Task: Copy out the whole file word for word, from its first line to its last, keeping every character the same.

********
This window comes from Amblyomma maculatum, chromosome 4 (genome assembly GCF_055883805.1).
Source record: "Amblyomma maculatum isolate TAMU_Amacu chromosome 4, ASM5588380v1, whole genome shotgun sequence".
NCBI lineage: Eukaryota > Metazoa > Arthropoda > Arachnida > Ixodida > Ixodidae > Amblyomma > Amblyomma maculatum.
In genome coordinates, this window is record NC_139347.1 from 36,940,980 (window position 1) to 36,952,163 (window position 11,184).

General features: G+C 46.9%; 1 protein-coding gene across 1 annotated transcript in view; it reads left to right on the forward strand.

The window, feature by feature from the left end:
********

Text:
This window comes from Amblyomma maculatum, chromosome 4 (genome assembly GCF_055883805.1).
Source record: "Amblyomma maculatum isolate TAMU_Amacu chromosome 4, ASM5588380v1, whole genome shotgun sequence".
NCBI lineage: Eukaryota > Metazoa > Arthropoda > Arachnida > Ixodida > Ixodidae > Amblyomma > Amblyomma maculatum.
In genome coordinates, this window is record NC_139347.1 from 36,940,980 (window position 1) to 36,952,163 (window position 11,184).

General features: G+C 46.9%; 1 protein-coding gene across 1 annotated transcript in view; it reads left to right on the forward strand.

The window, feature by feature from the left end: